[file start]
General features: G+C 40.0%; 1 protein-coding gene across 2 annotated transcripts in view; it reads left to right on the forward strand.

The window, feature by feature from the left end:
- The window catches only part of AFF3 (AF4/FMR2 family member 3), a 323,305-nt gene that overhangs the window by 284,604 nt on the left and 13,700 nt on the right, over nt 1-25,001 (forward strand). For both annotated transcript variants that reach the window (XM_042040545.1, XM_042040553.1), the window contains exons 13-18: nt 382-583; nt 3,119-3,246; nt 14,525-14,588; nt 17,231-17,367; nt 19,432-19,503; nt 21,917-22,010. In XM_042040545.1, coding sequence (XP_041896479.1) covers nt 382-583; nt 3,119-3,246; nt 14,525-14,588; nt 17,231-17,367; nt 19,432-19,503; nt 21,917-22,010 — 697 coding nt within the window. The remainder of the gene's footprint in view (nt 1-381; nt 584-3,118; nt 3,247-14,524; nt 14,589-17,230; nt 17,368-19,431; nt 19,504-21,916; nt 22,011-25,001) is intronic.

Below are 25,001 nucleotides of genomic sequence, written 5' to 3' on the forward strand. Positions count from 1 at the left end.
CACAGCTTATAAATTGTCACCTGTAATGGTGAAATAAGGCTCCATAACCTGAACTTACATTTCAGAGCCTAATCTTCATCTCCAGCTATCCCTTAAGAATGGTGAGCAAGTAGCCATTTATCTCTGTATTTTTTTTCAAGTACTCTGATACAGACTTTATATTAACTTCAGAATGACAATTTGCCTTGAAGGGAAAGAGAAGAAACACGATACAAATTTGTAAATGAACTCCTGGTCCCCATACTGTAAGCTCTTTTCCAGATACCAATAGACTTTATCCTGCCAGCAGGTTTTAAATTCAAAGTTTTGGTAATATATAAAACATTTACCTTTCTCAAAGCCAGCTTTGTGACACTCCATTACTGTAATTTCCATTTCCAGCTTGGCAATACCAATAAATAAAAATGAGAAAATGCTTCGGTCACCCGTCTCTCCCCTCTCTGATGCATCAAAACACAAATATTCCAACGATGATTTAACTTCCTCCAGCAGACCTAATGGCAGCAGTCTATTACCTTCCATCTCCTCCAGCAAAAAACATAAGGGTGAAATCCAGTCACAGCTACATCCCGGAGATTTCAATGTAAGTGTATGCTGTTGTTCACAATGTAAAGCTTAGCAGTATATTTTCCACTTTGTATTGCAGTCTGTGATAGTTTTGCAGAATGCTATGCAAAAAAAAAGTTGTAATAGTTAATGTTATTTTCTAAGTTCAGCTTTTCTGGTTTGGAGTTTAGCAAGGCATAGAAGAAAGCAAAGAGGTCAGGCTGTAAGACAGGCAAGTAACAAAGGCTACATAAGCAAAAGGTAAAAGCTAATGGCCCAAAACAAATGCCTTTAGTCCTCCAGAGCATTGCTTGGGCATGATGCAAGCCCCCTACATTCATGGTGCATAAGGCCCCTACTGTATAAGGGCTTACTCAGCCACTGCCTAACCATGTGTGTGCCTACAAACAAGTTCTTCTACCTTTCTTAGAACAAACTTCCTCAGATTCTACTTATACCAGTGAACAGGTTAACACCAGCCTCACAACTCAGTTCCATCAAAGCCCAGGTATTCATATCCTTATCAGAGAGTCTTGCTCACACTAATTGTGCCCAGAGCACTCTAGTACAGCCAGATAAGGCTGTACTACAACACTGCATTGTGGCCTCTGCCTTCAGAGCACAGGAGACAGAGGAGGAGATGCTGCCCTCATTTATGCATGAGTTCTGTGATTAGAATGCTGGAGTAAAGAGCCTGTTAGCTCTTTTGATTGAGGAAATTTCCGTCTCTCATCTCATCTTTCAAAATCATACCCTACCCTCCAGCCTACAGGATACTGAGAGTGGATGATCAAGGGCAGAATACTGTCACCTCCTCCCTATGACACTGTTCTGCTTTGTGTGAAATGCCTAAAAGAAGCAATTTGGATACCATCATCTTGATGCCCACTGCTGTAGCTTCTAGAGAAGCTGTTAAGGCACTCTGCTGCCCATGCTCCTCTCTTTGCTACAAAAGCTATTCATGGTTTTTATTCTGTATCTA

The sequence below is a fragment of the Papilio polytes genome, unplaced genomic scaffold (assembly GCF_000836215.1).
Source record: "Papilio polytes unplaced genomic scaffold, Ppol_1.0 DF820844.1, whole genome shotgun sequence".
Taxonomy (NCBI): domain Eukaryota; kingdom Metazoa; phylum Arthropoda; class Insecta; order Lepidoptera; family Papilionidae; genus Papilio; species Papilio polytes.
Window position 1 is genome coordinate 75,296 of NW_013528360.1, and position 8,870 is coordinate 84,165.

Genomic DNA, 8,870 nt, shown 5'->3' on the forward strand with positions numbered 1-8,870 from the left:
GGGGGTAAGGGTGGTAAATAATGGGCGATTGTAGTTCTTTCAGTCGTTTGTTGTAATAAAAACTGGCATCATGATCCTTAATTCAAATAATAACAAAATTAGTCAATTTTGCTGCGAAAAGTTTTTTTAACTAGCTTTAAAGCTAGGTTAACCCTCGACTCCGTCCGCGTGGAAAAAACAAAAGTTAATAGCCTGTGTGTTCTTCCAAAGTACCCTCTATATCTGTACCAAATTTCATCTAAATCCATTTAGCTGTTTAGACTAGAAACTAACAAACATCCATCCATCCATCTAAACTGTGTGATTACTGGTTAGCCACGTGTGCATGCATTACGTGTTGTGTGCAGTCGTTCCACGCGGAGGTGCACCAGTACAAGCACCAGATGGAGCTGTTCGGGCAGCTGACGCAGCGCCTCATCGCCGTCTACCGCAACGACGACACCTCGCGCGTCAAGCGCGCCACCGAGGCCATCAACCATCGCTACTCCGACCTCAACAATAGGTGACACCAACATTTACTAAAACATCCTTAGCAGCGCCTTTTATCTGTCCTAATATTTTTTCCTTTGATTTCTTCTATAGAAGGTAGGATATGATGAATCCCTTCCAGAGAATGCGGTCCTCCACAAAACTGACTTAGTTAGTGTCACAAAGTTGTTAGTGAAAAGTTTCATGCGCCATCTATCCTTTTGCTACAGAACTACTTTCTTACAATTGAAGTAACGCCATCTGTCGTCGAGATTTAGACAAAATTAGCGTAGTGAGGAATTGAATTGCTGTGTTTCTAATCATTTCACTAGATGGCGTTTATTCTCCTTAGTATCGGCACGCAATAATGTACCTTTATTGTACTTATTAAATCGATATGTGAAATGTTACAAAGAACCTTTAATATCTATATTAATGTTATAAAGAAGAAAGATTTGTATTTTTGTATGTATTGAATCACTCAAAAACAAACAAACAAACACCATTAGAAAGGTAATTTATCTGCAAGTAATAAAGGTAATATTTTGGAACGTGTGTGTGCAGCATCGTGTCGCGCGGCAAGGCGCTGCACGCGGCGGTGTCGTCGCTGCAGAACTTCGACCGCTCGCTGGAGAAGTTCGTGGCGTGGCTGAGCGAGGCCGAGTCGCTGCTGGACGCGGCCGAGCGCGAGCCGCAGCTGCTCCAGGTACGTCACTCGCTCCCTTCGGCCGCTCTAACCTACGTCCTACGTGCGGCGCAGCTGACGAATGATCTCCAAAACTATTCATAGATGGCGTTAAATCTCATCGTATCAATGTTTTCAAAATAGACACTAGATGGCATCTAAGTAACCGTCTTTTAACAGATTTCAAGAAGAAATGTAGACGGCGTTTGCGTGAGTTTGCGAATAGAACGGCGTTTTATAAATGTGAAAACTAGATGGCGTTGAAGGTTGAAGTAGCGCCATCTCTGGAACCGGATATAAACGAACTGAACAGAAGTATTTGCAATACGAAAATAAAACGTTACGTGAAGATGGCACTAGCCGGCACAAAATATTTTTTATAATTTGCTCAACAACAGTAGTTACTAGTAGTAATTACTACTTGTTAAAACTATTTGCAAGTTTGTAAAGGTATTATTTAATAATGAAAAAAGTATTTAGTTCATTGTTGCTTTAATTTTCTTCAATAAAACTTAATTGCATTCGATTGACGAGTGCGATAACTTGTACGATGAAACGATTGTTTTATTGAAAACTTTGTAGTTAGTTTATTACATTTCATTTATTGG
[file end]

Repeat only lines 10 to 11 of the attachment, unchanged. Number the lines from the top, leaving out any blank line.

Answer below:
Genomic DNA, 8,870 nt, shown 5'->3' on the forward strand with positions numbered 1-8,870 from the left:
GGGGGTAAGGGTGGTAAATAATGGGCGATTGTAGTTCTTTCAGTCGTTTGTTGTAATAAAAACTGGCATCATGATCCTTAATTCAAATAATAACAAAATTAGTCAATTTTGCTGCGAAAAGTTTTTTTAACTAGCTTTAAAGCTAGGTTAACCCTCGACTCCGTCCGCGTGGAAAAAACAAAAGTTAATAGCCTGTGTGTTCTTCCAAAGTACCCTCTATATCTGTACCAAATTTCATCTAAATCCATTTAGCTGTTTAGACTAGAAACTAACAAACATCCATCCATCCATCTAAACTGTGTGATTACTGGTTAGCCACGTGTGCATGCATTACGTGTTGTGTGCAGTCGTTCCACGCGGAGGTGCACCAGTACAAGCACCAGATGGAGCTGTTCGGGCAGCTGACGCAGCGCCTCATCGCCGTCTACCGCAACGACGACACCTCGCGCGTCAAGCGCGCCACCGAGGCCATCAACCATCGCTACTCCGACCTCAACAATAGGTGACACCAACATTTACTAAAACATCCTTAGCAGCGCCTTTTATCTGTCCTAATATTTTTTCCTTTGATTTCTTCTATAGAAGGTAGGATATGATGAATCCCTTCCAGAGAATGCGGTCCTCCACAAAACTGACTTAGTTAGTGTCACAAAGTTGTTAGTGAAAAGTTTCATGCGCCATCTATCCTTTTGCTACAGAACTACTTTCTTACAATTGAAGTAACGCCATCTGTCGTCGAGATTTAGACAAAATTAGCGTAGTGAGGAATTGAATTGCTGTGTTTCTAATCATTTCACTAGATGGCGTTTATTCTCCTTAGTATCGGCACGCAATAATGTACCTTTATTGTACTTATTAAATCGATATGTGAAATGTTACAAAGAACCTTTAATATCTATATTAATGTTATAAAGAAGAAAGATTTGTATTTTTGTATGTATTGAATCACTCAAAAACAAACAAACAAACACCATTAGAAAGGTAATTTATCTGCAAGTAATAAAGGTAATATTTTGGAACGTGTGTGTGCAGCATCGTGTCGCGCGGCAAGGCGCTGCACGCGGCGGTGTCGTCGCTGCAGAACTTCGACCGCTCGCTGGAGAAGTTCGTGGCGTGGCTGAGCGAGGCCGAGTCGCTGCTGGACGCGGCCGAGCGCGAGCCGCAGCTGCTCCAGGTACGTCACTCGCTCCCTTCGGCCGCTCTAACCTACGTCCTACGTGCGGCGCAGCTGACGAATGATCTCCAAAACTATTCATAGATGGCGTTAAATCTCATCGTATCAATGTTTTCAAAATAGACACTAGATGGCATCTAAGTAACCGTCTTTTAACAGATTTCAAGAAGAAATGTAGACGGCGTTTGCGTGAGTTTGCGAATAGAACGGCGTTTTATAAATGTGAAAACTAGATGGCGTTGAAGGTTGAAGTAGCGCCATCTCTGGAACCGGATATAAACGAACTGAACAGAAGTATTTGCAATACGAAAATAAAACGTTACGTGAAGATGGCACTAGCCGGCACAAAATATTTTTTATAATTTGCTCAACAACAGTAGTTACTAGTAGTAATTACTACTTGTTAAAACTATTTGCAAGTTTGTAAAGGTATTATTTAATAATGAAAAAAGTATTTAGTTCATTGTTGCTTTAATTTTCTTCAATAAAACTTAATTGCATTCGATTGACGAGTGCGATAACTTGTACGATGAAACGATTGTTTTATTGAAAACTTTGTAGTTAGTTTATTACATTTCATTTATTGG